Not So Fast

Instant pop fame strikes Lana Del Rey

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Dana Edelson / NBC Universal

Lana del Rey

When Daniel Radcliffe introduced Saturday Night Live musical guest Lana Del Rey on Jan. 14, most viewers probably wondered who she was. An online starlet thanks to a couple of low-res YouTube videos, Del Rey has no chart hits, no album available and nothing in stores, save for a few magazine covers showcasing her early-'60s fashion sense and Mick Jagger--size lips. Such an unproven talent doesn't often appear on America's highest-profile stage for live music.

After she performed, the same viewers likely wondered how in the world she'd gotten there. Del Rey, 25, looked alternately dazed and terrified as she pouted through "Video Games" and "Blue Jeans," mangling lyrics into off-pitch strings of meaningless phonemes and occasionally making a wobbly 360-degree turn in her floor-length gown. As SNL debacles go, it wasn't quite Ashlee Simpson dancing a jig over a vocal track, but it was close.

Del Rey--whose album Born to Die arrives Jan. 31--is a case study in how the manufacturing of a pop phenomenon can go hugely right and terribly wrong at the same time. The official narrative is of a DIY success story: a singer-songwriter who once lived in a trailer park, she posted a homemade promo for "Video Games" on YouTube last August. Magically, the ecstatic press--and covers and remixes--rolled right in. She followed up with more hip-hop-inflected torch songs mining the same territory of cinematic sweep and outlaw mythology. She was booked to play The Ellen DeGeneres Show and Letterman. She signed a modeling contract. She even received a Brit Award nomination as an "international breakthrough artist."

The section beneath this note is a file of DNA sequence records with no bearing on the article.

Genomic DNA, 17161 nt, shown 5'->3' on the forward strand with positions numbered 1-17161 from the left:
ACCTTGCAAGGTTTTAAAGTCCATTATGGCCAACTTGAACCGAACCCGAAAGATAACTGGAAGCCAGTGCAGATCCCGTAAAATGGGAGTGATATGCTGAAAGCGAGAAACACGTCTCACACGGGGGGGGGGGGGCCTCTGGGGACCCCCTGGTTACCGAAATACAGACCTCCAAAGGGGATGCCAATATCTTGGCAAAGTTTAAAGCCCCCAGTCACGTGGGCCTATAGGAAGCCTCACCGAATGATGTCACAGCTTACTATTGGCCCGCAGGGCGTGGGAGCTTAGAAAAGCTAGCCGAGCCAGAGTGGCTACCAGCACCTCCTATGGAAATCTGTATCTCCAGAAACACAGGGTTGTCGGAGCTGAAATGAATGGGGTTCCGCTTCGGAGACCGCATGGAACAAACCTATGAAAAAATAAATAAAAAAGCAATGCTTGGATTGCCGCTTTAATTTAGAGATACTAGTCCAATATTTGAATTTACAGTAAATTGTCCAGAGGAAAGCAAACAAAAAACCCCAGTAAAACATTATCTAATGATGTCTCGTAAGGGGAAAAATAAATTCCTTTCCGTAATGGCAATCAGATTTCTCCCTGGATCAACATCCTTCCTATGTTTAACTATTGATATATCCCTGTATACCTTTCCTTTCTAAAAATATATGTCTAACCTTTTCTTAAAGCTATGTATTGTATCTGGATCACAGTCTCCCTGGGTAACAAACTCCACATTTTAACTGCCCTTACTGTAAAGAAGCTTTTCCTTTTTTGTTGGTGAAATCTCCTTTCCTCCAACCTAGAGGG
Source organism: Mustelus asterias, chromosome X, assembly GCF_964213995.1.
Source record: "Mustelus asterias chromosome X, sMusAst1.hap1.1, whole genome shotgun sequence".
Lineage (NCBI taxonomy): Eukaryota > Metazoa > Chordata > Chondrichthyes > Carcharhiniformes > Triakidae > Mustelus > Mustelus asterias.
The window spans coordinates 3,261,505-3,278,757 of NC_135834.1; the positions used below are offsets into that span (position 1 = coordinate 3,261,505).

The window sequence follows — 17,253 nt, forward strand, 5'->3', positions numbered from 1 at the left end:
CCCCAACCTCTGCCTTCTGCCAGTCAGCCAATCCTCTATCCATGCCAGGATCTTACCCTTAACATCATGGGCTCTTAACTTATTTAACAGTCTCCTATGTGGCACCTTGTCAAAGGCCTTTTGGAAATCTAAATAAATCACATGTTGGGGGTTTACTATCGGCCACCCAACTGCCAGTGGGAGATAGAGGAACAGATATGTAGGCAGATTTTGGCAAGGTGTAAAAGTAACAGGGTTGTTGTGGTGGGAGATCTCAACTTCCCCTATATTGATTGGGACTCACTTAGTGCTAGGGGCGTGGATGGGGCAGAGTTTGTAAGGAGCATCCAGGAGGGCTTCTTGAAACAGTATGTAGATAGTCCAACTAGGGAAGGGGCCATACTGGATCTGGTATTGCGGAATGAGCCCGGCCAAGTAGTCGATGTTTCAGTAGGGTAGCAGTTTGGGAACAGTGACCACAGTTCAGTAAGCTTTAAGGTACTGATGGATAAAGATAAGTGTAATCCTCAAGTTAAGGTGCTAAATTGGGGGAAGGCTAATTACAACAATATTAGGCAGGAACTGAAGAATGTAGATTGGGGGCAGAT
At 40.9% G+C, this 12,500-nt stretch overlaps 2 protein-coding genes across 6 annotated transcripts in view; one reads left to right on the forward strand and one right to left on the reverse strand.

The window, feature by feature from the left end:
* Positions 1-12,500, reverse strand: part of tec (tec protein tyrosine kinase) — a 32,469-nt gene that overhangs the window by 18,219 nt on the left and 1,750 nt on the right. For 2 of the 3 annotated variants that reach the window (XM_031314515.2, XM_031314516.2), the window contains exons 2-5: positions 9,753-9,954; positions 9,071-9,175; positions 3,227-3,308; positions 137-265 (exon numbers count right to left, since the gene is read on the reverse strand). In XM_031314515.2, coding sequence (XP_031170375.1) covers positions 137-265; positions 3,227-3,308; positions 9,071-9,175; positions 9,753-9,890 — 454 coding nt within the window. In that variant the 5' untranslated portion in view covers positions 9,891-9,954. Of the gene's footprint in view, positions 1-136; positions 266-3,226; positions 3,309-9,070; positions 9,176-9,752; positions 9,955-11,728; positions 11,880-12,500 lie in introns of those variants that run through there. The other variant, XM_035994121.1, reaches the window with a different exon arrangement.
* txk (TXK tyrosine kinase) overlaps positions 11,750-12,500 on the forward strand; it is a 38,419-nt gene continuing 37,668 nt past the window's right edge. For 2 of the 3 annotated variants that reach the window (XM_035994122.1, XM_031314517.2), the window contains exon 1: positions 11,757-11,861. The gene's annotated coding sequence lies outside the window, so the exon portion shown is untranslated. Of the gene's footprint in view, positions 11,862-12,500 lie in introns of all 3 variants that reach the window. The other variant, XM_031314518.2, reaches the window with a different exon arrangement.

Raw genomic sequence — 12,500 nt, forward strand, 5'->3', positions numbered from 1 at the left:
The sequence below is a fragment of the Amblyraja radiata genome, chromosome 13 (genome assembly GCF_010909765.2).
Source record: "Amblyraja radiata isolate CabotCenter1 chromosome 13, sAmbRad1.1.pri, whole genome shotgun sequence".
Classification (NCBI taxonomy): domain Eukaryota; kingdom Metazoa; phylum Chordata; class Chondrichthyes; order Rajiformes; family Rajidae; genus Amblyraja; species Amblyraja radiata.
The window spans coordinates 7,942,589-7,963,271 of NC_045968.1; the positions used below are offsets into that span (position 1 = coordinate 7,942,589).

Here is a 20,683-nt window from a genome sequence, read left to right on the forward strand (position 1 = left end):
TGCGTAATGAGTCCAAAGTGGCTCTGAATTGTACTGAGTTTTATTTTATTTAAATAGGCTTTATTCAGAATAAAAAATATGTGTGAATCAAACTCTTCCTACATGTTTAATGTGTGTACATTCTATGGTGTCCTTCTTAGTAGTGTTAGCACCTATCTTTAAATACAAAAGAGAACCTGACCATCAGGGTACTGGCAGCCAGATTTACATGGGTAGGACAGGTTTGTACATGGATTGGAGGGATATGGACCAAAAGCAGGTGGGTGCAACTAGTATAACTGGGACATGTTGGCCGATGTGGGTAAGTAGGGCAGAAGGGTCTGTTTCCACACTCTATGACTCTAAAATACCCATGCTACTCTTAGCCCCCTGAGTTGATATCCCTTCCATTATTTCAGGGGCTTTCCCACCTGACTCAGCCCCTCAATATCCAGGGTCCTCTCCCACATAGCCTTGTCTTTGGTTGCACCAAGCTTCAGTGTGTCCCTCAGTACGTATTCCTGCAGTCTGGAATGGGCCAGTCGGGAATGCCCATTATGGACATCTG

The buzz seemed like Bieber fever for people who dig David Lynch. But on closer inspection, the swell of acclaim appears to have been carefully orchestrated--as it can be when you're backed by Interscope Records, home of Lady Gaga, Madonna and U2. In fact, Del Rey, ne Lizzy Grant, was signed to the label before she posted her videos. Though in interviews she has intimated a hardscrabble background, her father is a wealthy domain-name investor. The Lana Del Rey identity, she said, "came from a series of managers and lawyers over the last five years who wanted a name that they thought better fit the sound of the music." She's touted as a major new songwriting talent, but her album is co-written by veteran songsmiths. And Born to Die is not her debut: she briefly released an unremarkable singer-songwriter album a couple of years ago, then pulled it from circulation.

The problem is not that the Lana Del Rey character--a haunted Hollywood studio girl, an ingenue in the thrall of a bad, bad man--is a blatantly constructed facade. Pop would be nothing without invented personae, and Del Rey's is cleverer than most. It's not even that she has changed her look and sound so drastically since her days as Lizzy Grant. Tori Amos once fronted the synth-pop band Y Kant Tori Read; Katy Perry started her career with a Christian-rock album. Everyone's entitled to a false start or two.

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